Outlook for flu season hard to predict

Last year's flu season was slow to start and never became a big threat — but scientists warn there's no predicting what will happen this year.

Flu shots are becoming available in doctors' offices and pharmacies. Health experts recommend everyone 6 months and older get vaccinated.

The flu shot, which contains antibodies to protect against three strains of influenza, was changed earlier this year to account for virus activity in the Southern Hemisphere.

Every year, scientists collect virus samples from around the world to predict which strains will travel north for the flu season.

The 2012-2013 flu shot will contain the 2009 H1N1 virus from past years plus new H3N2 and B strains. Last year's vaccine was considered a fairly good match to the circulating viruses.

A typical flu season lasts from October to May with a peak in February. Flu activity last season did not peak until the middle of March, with just one week of elevated flu symptoms reported from doctor visits.

The mild winter may have led to fewer people getting sick with flu, according to experts at the Centers for Disease Control and Prevention. Other likely factors include a well-matched vaccine and a lack of mutation in the virus from earlier seasons.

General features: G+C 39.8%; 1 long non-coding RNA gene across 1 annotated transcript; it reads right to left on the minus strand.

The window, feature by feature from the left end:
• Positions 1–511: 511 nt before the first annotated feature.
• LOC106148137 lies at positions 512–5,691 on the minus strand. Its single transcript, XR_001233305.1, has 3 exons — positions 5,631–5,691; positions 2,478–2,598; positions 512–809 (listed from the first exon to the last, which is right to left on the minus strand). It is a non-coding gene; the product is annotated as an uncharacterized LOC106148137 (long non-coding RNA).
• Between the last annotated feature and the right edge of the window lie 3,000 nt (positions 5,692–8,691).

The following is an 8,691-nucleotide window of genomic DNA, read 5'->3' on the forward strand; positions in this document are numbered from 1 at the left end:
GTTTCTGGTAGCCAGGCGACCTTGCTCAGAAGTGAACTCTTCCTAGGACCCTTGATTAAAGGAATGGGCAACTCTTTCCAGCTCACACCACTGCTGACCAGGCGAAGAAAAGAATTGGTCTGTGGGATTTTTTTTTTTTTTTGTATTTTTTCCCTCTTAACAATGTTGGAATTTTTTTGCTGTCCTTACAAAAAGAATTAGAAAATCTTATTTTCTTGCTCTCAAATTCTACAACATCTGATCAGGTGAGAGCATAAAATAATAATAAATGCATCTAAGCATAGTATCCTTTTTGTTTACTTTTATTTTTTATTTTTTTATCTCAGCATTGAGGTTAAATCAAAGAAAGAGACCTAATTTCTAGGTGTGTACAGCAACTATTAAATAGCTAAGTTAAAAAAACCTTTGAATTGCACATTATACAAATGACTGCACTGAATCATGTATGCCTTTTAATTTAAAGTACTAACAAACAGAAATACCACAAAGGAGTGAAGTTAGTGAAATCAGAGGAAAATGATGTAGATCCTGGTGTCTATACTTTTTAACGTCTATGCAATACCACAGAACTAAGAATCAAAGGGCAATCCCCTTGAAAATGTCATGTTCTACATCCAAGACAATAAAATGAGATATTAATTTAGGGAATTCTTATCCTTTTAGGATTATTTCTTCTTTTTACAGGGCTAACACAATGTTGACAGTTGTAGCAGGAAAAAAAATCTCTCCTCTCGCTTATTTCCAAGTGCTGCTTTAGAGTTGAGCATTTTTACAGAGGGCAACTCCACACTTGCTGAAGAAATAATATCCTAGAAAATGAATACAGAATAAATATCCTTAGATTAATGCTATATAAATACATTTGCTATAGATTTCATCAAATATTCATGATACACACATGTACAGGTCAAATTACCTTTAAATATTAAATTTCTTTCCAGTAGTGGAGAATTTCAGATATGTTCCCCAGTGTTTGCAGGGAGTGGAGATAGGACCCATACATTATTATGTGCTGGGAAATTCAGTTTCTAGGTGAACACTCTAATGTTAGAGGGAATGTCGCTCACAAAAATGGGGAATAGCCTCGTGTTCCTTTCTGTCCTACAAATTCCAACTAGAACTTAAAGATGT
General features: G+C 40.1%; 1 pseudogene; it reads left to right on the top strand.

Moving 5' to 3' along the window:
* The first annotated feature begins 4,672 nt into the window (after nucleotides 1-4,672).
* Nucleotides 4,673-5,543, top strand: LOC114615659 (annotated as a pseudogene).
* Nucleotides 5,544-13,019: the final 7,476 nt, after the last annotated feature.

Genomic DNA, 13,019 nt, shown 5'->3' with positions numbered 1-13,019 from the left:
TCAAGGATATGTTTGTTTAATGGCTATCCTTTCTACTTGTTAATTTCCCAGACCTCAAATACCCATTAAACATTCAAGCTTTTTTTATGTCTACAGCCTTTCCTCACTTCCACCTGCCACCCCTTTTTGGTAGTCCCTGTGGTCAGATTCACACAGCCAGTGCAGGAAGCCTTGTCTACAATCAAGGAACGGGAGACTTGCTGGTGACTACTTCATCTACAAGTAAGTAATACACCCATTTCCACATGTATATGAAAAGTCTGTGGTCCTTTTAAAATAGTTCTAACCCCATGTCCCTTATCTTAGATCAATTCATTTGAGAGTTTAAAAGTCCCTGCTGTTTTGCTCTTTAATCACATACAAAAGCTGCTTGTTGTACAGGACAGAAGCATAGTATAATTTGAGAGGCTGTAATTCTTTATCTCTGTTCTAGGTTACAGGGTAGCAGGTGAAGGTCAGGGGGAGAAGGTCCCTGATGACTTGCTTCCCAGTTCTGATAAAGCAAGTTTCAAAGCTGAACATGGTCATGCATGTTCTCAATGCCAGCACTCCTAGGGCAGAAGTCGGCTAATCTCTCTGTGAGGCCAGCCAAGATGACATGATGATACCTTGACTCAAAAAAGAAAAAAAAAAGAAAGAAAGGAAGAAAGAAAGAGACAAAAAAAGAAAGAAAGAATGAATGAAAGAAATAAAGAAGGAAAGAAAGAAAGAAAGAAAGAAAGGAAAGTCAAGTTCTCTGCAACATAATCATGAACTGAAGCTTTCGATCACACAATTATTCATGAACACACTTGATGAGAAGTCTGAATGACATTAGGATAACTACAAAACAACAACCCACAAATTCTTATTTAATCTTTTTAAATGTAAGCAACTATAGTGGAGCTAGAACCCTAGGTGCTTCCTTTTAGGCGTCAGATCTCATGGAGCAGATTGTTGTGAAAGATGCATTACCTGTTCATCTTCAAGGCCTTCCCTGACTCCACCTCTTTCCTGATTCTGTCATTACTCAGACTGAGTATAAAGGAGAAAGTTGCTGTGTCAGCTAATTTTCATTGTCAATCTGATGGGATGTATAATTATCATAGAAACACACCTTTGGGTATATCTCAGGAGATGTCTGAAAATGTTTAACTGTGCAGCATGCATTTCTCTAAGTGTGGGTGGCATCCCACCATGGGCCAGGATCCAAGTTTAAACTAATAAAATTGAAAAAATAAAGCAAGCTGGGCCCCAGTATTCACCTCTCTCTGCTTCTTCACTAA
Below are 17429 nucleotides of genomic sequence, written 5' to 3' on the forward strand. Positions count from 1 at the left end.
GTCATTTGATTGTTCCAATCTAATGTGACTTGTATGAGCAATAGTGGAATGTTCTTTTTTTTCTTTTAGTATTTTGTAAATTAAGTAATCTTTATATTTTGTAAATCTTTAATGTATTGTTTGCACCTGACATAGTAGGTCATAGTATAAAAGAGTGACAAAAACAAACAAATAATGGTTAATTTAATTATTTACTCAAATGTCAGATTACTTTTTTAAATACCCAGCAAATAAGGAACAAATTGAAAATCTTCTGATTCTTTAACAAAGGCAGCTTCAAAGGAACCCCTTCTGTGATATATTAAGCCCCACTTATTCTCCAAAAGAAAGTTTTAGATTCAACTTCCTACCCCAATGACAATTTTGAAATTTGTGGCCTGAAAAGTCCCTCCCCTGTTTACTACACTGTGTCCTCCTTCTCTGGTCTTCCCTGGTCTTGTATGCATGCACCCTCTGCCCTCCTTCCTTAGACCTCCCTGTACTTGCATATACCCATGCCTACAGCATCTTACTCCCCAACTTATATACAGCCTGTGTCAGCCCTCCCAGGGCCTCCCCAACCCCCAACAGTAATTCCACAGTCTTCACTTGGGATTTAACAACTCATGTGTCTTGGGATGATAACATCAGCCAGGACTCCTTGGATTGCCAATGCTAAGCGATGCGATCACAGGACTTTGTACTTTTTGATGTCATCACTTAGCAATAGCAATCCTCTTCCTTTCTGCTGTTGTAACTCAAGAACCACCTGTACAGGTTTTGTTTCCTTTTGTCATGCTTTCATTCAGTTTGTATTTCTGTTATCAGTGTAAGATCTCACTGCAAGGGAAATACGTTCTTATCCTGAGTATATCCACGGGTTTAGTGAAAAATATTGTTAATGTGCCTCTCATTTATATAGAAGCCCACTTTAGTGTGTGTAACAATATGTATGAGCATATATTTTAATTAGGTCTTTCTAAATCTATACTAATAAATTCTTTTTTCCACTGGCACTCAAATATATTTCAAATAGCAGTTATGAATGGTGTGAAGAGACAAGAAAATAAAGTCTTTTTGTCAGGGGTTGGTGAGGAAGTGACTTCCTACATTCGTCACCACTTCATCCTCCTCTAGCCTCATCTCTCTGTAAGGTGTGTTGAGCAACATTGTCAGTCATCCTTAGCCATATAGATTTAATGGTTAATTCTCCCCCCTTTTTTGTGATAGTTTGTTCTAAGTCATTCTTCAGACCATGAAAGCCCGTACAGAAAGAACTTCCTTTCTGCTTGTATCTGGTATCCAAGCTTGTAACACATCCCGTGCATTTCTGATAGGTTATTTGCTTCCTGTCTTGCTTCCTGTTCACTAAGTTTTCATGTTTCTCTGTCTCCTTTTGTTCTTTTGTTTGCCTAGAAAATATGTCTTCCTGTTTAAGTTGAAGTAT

The different viruses expected to circulate this winter could mean the flu season will be more severe, although predictions are notoriously difficult.

The flu shot is recommended for everyone except newborns, but certain groups have a higher risk of developing complications from the flu. Pregnant women, people older than 65 and anyone with asthma or diabetes are especially encouraged to get vaccinated.

The flu vaccine is available by injections into the muscle or the skin, or through a nasal spray. The nasal spray contains a weakened version of the flu virus and is recommended only for healthy people ages 2 to 49.

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